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Kevin is chief brand advocate and general manager for Turnstone. Turnstone, a Steelcase brand, believes everyone has the right to a great place to work, no matter the size or the budget. Spaces that reflect your individuality and spirit, in an easy and fast way.
Kevin led the re-birth of Turnstone, centered on the belief that the world needs more great small businesses. A passion for user-based design drives the brand, along with giving back socially and environmentally. Through observational research co-working was discovered, in its fledgling stage, years ago. We have been fascinated ever since! So much so that the team both worked in and ran a co-working facility for several years. Kevin also sits on the board and volunteers at the Equest Center for Therapeutic Riding, a place where horses partner with people to deliver some incredible results.
Turnstone is a Steelcase Inc. brand that exists to unlock human promise through the amplification of entrepreneurship. They are inspired by the spirit of small business, and their primary focus is on creativity-based work and helping workers become more productive, engaged and inspired.
They design solutions that help create great work environments that are easy to own and fun to use. Running a small business is hard enough— having a great space to work in should be easy and attainable.
MO: Can you talk about the concept behind Turnstone?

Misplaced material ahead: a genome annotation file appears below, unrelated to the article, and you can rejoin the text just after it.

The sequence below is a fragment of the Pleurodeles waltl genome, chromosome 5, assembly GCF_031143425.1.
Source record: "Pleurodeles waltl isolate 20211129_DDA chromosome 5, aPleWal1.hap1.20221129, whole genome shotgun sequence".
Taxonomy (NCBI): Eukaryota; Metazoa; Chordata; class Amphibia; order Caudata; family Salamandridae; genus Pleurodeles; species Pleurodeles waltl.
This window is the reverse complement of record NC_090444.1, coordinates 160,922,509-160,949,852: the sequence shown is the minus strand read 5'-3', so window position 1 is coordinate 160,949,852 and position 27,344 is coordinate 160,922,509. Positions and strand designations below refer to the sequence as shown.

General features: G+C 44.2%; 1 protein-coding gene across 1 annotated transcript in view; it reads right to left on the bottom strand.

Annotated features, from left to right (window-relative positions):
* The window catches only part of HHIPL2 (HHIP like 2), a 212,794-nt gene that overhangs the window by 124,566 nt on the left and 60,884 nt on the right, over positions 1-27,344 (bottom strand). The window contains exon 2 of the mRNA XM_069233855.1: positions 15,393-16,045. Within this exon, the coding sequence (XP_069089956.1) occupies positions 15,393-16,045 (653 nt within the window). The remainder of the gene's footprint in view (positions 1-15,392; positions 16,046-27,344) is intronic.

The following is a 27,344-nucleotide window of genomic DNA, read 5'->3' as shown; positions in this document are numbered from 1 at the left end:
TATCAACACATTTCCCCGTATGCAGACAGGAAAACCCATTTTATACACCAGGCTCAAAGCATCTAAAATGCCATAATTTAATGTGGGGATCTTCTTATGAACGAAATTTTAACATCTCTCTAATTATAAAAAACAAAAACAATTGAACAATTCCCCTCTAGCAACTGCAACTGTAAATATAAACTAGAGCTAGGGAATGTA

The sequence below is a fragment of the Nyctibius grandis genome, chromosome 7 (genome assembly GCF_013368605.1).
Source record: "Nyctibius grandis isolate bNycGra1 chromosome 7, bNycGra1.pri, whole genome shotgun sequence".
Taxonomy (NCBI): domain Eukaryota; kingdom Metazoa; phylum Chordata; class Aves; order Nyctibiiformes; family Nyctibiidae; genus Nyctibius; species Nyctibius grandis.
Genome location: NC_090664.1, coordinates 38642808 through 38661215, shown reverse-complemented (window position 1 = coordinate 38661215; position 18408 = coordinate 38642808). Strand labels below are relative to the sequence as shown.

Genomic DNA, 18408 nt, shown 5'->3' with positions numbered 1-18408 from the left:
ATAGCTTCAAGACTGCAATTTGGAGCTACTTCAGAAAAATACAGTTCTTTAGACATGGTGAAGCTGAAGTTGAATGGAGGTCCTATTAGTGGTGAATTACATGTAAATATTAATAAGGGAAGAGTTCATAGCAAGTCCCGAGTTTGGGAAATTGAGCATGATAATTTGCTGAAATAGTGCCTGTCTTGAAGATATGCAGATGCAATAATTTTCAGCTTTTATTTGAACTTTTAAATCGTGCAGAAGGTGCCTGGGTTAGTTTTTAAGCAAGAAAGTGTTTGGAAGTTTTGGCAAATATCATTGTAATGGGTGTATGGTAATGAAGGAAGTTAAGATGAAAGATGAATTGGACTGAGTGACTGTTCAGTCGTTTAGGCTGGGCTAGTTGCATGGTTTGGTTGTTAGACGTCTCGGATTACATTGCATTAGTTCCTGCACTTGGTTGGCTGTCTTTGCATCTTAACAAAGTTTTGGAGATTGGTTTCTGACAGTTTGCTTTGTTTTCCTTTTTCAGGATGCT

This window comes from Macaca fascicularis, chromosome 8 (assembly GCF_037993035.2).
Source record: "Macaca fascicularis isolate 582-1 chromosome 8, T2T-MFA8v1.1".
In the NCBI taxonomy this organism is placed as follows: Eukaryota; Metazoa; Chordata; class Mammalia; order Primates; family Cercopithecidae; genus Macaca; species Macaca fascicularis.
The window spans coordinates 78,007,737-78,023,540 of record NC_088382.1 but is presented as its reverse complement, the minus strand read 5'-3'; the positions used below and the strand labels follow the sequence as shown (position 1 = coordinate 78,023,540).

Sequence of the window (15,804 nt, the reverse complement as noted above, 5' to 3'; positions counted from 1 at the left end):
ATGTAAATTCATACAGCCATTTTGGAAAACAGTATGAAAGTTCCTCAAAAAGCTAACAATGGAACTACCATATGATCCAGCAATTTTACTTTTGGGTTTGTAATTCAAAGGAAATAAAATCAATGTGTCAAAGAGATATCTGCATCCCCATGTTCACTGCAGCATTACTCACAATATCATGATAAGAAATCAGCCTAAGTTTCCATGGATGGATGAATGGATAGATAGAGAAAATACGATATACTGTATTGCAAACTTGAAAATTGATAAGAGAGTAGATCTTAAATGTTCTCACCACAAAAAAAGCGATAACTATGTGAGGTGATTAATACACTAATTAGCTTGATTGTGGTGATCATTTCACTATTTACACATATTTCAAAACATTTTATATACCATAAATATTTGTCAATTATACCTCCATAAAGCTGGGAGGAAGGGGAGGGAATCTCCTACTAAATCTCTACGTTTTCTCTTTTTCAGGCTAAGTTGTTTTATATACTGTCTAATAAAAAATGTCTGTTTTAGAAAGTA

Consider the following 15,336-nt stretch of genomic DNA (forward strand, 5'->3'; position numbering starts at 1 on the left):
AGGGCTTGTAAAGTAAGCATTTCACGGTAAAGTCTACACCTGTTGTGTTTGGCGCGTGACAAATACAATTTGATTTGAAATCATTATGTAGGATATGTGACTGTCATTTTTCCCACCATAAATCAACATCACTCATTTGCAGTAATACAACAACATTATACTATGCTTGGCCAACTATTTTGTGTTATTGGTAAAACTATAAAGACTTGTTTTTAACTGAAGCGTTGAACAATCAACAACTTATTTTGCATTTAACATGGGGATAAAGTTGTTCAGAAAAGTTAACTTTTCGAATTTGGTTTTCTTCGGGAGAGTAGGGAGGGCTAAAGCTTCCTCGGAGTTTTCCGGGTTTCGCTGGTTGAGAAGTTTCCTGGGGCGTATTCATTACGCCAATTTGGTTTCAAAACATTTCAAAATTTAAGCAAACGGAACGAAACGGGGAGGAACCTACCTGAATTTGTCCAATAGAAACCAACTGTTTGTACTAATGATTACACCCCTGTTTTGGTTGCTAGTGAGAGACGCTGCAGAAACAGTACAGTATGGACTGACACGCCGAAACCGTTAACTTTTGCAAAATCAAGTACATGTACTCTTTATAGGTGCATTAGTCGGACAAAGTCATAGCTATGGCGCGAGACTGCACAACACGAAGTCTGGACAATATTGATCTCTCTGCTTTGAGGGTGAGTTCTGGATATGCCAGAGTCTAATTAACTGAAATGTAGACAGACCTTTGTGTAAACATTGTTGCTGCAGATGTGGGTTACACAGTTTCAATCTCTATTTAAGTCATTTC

Kevin: The concept behind Turnstone was to take the very core of what Steelcase does – unleashing human promise at work – and do that for small business owners. We do that through an observational research based process taught to us by the Institute of Design, IDEO and Stanford D School. The very first minute you spend observing entrepreneurs, you see how different the design challenge is. They are very do-it-yourself in nature and typically thinking about space in their spare time, after all the challenges of the day are done. The process is as important as the solutions. We had to make it simple – make it easy so they could stay focused on running their business. For many of them, there is nothing more important than their team, their culture and creating innovation – space can play a huge role in all of these. We partnered with IDEO and some really smart people at Steelcase to design a whole new business, a whole new approach, centered on the needs of a small business owner. For example, when we designed our BIVI line, it was radically different because it needed to be simple to order, simple to install, simple to build your unique personality into and simple to grow and change. While a lot of thought was given to the work that would be done at the desk, as much if not more was given to the journey to get it there, to move it and get rid of it at the end of its life. Check out the fun video on BIVI: http://tv.myturnstone.com/DUFDa.